Washington: A petition calling on the US Electoral College to defy convention and pick Hillary Clinton as President based in part on the greater popular votes she got in the election has quickly racked up more than 3.2 million signatures, even as President-elect Trump has already begun backing down from some of the campaign pledges he made.
By convention, the 538 Electors of the Electoral College meet on December 19 to cast their ballots, and if they vote the way their states voted in terms of popular vote (with the winner getting all the state’s electoral votes), Donald Trump will formally win the Presidency. But this covenant of electors voting according to the wishes of the state is not set in stone in many states, and in the past there have been occasional rogue electors who have defied the state’s popular vote.
Even in the 24 states where such rebellion is not permitted and Electors are rule-bound, they can get away with cross-voting by paying a small fine. In fact, even before the results, at least one elector who is a Bernie Sanders supporter, who had assumed Hillary Clinton would win the election, had warned he would not vote for her even if she won the electoral college.
Declaring that Clinton supporters would be only too glad to pay the fine, the change.org petition is now urging Electors to ignore their states’ votes and cast their ballots for Hillary Clinton.
“Mr. Trump is unfit to serve. His scapegoating of so many Americans, and his impulsivity, bullying, lying, admitted history of sexual assault, and utter lack of experience make him a danger to the Republic,” the petition says, arguing that Clinton WON THE POPULAR VOTE and should be President.
Such an revolt is unlikely to happen on a large scale, but the mood to defy the electoral verdict is particularly strong in cities across America that voted overwhelmingly for Hillary Clinton, underscoring a growing urban/suburban-rural/hinterland divide.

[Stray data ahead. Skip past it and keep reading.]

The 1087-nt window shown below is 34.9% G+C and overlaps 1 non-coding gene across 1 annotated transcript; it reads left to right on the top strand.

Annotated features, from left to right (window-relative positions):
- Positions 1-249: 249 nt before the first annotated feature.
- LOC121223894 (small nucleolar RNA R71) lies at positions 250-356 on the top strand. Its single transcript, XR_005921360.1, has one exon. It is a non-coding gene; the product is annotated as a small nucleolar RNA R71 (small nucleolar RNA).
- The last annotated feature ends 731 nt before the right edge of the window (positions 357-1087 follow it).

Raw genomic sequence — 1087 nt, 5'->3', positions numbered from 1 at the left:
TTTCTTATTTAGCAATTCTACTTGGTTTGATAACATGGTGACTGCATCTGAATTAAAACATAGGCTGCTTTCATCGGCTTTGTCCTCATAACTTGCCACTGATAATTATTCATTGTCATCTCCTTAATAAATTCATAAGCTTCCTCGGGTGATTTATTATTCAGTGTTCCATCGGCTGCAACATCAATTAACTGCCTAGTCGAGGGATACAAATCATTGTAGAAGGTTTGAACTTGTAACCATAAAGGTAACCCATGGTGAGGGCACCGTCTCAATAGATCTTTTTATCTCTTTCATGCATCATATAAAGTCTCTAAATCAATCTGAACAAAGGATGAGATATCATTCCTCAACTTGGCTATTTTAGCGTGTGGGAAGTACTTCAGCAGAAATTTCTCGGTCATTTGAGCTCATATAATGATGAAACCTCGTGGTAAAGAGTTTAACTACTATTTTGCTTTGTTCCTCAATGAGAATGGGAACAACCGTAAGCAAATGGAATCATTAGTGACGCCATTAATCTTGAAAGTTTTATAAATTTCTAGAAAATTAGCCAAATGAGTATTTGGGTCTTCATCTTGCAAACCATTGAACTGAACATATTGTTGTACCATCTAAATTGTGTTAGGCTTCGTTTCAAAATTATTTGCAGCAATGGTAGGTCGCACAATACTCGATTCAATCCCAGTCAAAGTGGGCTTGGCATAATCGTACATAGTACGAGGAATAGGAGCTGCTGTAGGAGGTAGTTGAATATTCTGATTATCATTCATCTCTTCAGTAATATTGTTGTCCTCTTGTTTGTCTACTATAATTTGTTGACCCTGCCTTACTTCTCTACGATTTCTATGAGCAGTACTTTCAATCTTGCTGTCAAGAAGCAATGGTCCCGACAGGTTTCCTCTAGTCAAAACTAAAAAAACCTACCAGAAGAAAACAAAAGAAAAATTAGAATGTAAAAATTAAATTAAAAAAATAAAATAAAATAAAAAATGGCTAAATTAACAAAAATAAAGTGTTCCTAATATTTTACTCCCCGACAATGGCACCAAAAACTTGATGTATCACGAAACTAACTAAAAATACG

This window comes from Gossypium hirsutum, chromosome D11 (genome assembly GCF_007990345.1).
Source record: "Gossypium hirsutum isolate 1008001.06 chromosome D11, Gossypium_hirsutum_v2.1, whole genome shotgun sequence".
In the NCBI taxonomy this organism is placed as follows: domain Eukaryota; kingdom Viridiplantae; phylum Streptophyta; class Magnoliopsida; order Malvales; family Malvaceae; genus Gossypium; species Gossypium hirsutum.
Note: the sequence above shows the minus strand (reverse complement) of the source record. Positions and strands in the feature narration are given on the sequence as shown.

The prospective Trump administration has already initiated a clash with some cities by declaring in its governance plan for first 100 days that it will cancel all federal funding for so-called ‘sanctuary cities.’ These are cities that limit cooperation with federal immigration authorities to turn over immigrants living in the country without proper documentation.
San Francisco, New York, Philadelphia, Miami, Baltimore, Boston are among scores of sanctuary cities across the country.
While ratcheting up a possible confrontation with America’s plural, diverse, multi-cultural cities, some of which are already roiling with anti-Trump protests, the President-elect also dialed down on some of his campaign pledges.
Among them, his promise to repeal Obamacare. Trump told Wall Street Journal that he is open to keeping parts of Obamacare that has worked well, reportedly after President Obama asked him to reconsider his stand.
The provisions he favors include keeping the ban against insurers denying coverage because of patients’ existing conditions, and a clause that allows parents to provide years of additional coverage for children on their insurance policies.
Trump campaign surrogates also slid back on threats to prosecute Hillary Clinton, with Rudy Giuliani and Chris Christie, both in line for top law enforcement jobs in the new administration, shying away from the pledge.